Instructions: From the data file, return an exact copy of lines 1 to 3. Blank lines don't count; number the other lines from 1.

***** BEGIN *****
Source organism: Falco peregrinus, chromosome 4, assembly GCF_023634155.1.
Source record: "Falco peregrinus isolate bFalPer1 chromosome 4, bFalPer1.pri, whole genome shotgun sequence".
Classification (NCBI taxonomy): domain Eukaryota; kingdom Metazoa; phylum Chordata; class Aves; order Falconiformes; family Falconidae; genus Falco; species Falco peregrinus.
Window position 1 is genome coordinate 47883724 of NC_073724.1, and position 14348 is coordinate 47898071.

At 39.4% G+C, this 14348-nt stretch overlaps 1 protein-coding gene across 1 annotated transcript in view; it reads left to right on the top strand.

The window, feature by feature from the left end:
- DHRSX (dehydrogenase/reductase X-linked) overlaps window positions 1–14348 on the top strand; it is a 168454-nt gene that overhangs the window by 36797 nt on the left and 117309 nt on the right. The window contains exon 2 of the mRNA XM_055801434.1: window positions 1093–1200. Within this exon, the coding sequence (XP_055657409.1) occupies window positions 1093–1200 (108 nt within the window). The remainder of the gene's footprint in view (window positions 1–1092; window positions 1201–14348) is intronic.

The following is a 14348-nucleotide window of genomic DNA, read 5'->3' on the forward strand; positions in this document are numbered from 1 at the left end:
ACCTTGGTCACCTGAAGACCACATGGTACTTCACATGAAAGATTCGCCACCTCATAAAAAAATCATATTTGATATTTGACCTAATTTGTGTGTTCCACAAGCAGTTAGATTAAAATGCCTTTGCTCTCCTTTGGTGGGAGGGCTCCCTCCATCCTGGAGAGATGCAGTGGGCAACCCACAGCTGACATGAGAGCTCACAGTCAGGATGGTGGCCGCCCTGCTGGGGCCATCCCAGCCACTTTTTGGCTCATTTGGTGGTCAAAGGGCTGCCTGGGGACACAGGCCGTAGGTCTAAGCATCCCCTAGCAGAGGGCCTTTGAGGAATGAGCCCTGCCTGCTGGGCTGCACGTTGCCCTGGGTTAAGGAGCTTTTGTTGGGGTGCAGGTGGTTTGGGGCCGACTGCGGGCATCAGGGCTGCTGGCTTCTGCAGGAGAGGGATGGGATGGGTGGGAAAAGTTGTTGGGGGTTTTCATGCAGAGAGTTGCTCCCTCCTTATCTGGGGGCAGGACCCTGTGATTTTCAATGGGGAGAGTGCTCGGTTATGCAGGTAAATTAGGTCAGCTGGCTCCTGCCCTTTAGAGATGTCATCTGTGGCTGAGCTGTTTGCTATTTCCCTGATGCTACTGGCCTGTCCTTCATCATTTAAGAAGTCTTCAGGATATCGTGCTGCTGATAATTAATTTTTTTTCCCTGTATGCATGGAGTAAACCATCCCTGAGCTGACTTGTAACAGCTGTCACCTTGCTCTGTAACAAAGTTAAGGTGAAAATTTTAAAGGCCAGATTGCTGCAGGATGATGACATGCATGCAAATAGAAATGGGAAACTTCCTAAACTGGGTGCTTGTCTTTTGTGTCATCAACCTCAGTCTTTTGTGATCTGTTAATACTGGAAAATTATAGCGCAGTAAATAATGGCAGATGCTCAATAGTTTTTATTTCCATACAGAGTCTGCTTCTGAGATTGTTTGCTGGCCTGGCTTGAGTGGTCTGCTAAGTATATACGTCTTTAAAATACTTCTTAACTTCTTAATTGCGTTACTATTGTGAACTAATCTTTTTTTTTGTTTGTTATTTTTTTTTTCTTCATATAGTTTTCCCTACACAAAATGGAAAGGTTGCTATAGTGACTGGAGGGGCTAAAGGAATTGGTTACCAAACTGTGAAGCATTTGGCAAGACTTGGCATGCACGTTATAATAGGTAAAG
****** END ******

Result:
Source organism: Falco peregrinus, chromosome 4, assembly GCF_023634155.1.
Source record: "Falco peregrinus isolate bFalPer1 chromosome 4, bFalPer1.pri, whole genome shotgun sequence".
Classification (NCBI taxonomy): domain Eukaryota; kingdom Metazoa; phylum Chordata; class Aves; order Falconiformes; family Falconidae; genus Falco; species Falco peregrinus.